Island for kings and queens

A year or so ago, Lucy Ostrander, ace documentary filmmaker and researcher, was collecting photos for a project about Fumiko Hayashida, 98. Her family operated one of the largest strawberry farms on the island before World War II.

Lucy found a photo and wondered whether it was of the strawberry cannery.

I hated to disappoint her, but it was the Winslow Wharf. You could see Winslow Shipyard’s spar pole in the left background.

Margaret Franks, daughter of Eagle Harbor Transportation Co.’s co-founder, and I made detail drawings of the wharf. It was once the center of island commerce at the foot of Madison Avenue. It’s a marina now.

I recalled that conversation recently during a phone call with Debra Grindeland, a heritage collection volunteer for the island’s Japanese American community.

“You researching the cannery?” she asked. “I’m sending you a photo.”

It was the same one! I looked at it for a long time, this time wondering as I should have before...

“Where’d you find this?”

“It was in Fumiko’s family album.”

“When was it taken?”

“It’s in the album with photos taken the year before folks had to leave the island because of World War II. A note on the back says it was ‘taken two years ago’ and shows ‘how we ship strawberries’”.

That was strange. Except for local fresh orders and truckloads to the mainland by ferries at Blakely Harbor or Fletcher Bay, most strawberries in the 1930s were shipped by barges towed by Nels Christensen’s “La Blanca” or “Hannah C” from the cannery, located a half-mile up the bay. This photo showed a huge shipment of several truck loads. Why would anyone have photographed this? Unless...

I called Debra and Lucy: “You know what I think you have? The Royal Shipment! The big one the oldtimers all talk about – the strawberry shipment to British Columbia in May 1939, for the visit of King George VI and Queen Elizabeth of England!”

On library microfilm, a June 2, 1939 Bainbridge Review headline cheered: “Bainbridge Island Plays Role in Royalty’s Visit.” The story reported “high honor bestowed on Bainbridge farmers” when a request from Vancouver, B.C., was filled exclusively by Bainbridge growers with 800 cases of Marshall strawberries.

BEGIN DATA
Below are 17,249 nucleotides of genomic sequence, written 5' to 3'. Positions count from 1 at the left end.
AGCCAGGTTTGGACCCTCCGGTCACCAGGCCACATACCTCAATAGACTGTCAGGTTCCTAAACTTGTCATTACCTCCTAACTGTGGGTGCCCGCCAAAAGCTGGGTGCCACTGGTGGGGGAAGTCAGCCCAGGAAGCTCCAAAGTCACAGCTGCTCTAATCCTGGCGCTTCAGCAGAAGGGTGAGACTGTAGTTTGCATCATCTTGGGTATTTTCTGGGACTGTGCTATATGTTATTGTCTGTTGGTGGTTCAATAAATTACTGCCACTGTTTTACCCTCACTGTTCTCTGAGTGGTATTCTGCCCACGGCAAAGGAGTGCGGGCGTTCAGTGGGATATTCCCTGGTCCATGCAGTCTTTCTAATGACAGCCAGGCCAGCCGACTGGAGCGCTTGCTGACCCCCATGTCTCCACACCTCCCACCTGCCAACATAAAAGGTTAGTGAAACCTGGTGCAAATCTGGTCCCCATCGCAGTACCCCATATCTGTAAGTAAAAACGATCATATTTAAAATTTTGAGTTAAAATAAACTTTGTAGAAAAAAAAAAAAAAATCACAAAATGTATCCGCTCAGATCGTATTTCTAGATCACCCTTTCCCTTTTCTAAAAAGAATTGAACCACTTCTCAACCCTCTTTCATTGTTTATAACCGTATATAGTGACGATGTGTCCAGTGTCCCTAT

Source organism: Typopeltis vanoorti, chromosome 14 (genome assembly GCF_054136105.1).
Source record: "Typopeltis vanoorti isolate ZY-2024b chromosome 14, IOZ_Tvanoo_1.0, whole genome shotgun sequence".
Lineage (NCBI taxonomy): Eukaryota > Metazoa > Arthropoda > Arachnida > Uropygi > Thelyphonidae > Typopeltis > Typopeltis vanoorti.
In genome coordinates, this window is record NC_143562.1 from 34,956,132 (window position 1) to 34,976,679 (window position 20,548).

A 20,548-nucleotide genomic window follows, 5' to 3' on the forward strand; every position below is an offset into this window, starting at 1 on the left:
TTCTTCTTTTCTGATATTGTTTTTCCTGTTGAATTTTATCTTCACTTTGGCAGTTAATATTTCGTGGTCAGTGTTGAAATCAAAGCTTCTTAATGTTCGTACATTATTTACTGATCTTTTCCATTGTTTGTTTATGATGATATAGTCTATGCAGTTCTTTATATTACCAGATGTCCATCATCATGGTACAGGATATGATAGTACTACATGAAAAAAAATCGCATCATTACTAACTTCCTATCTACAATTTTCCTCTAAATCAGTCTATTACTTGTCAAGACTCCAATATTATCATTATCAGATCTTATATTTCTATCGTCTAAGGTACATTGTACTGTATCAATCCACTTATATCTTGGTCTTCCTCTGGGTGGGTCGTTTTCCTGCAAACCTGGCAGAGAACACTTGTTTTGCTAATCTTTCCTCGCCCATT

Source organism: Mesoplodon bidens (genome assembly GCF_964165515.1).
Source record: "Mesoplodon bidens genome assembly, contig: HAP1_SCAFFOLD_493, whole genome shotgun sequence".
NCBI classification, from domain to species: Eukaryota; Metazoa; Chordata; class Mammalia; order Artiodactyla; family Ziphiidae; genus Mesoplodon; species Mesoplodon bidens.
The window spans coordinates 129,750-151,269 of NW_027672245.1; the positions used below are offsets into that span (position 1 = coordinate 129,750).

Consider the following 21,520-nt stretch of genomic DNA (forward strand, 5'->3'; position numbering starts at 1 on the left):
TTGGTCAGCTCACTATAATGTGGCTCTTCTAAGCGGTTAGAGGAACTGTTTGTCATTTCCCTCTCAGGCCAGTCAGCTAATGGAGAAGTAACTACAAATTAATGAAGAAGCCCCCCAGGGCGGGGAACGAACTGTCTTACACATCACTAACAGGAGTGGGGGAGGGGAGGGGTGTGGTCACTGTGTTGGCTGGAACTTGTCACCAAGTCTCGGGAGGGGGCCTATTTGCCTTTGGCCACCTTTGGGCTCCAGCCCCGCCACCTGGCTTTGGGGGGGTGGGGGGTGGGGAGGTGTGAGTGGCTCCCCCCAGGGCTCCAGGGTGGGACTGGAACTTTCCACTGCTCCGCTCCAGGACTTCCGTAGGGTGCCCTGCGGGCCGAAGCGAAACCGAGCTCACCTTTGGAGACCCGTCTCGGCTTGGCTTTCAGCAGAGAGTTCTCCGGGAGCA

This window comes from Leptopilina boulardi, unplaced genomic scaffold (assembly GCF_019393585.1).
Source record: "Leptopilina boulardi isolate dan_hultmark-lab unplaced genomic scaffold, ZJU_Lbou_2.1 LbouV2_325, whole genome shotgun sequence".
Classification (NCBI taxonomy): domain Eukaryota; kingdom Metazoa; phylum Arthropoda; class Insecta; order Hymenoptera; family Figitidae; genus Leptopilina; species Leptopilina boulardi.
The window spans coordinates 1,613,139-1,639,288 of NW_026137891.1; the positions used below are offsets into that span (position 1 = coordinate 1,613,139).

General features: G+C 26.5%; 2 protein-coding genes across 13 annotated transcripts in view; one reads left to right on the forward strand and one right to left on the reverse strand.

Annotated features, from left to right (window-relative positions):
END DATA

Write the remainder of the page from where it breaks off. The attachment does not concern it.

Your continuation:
I remembered an interview with Art Koura. His 190-acre family farm was the largest in the post-war years. He once filled an order for 1,000 flats for a Seattle supermarket. The logistics were a huge challenge. Everyone on the island and mainland who could pick was recruited. They began at 4 a.m. with flashlights and worked around the clock. Weather and everybody cooperated.

The 1939 shipment had special challenges. Several farms were needed to fill the bill. Yuki Katayama Omoto, whose family grew berries west of Grow Avenue, and others agreed the trucks in the photo were like the ones farmers had then . Kay Nakao recalled how she jumped around from plant to plant and only picked the very best berries for this shipment.

Though local Marshall strawberries were renowned as the sweetest, juiciest and largest then grown in the Pacific Northwest, they had a short shelf life of maybe two days. Shig Moritani described how 800 wooden berry boxes like those in the photo had to be specially made to hold two layers of cartons.

A Seattle Times photo essay described how “900 to 1,000 Indians from Vancouver Island” camped out to help pick berries on Bainbridge that summer. The 165-foot freighter “Indian” transported the harvest to B.C. Puget Sound Freight Line historian, Jim Lovejoy, said the vessel seen loading the cargo in the photo was the fastest in the fleet. She no doubt went directly port-to-port.

The Indian’s elevator could adapt to any dock’s height for easy unloading. She was not refrigerated. Akio Suyematsu recalled that “special permits and permissions” cut governmental red tape for the royal, international delivery.

On May 29 after a morning drive among 500,000 cheering greeters along Vancouver streets, appetites were ready for a royal luncheon at the two-week-old Hotel Vancouver. Orchestral anthems preceded mayoral toasts of dry sherry and a menu “Fit for a King” – crab cocktail, tomato bouillon, crown of spring lamb, Fraser River veggies (read: Bouquetlere of Fraser Valley). the freshest fruit in season (our island’s Marshall strawberries) and a demitasse. Flavors mingled with scents of roses and 2,100 gardenias.

Back on Bainbridge that Memorial Day weekend of 1939, berry pickers and farmers took to the fields, driven by rhythms of nature that take no holiday. That year’s six-week cannery season packed 1.45 million pounds of berries. A year later, almost 2 million pounds of berries were processed.

For decades, island strawberries infused life up and down the coast, including pickers, farmers, planters, cultivators, field hands, shippers, truck drivers, processors, buyers, sellers, ice cream makers, consumers, restaurants, barrel makers, box makers, packers, canners and cultural tourists. Even kings and queens ate our berries, not to mention babies sucking berries as their mothers picked.

Berries evoke strong feelings from families and descendants who may not have survived here except for the collective community efforts and expressions whose ramifications went far beyond the Island and run deep within the island’s soil and soul even today.

Gerald Elfendahl is an island historian and frequent contributor to the Review.

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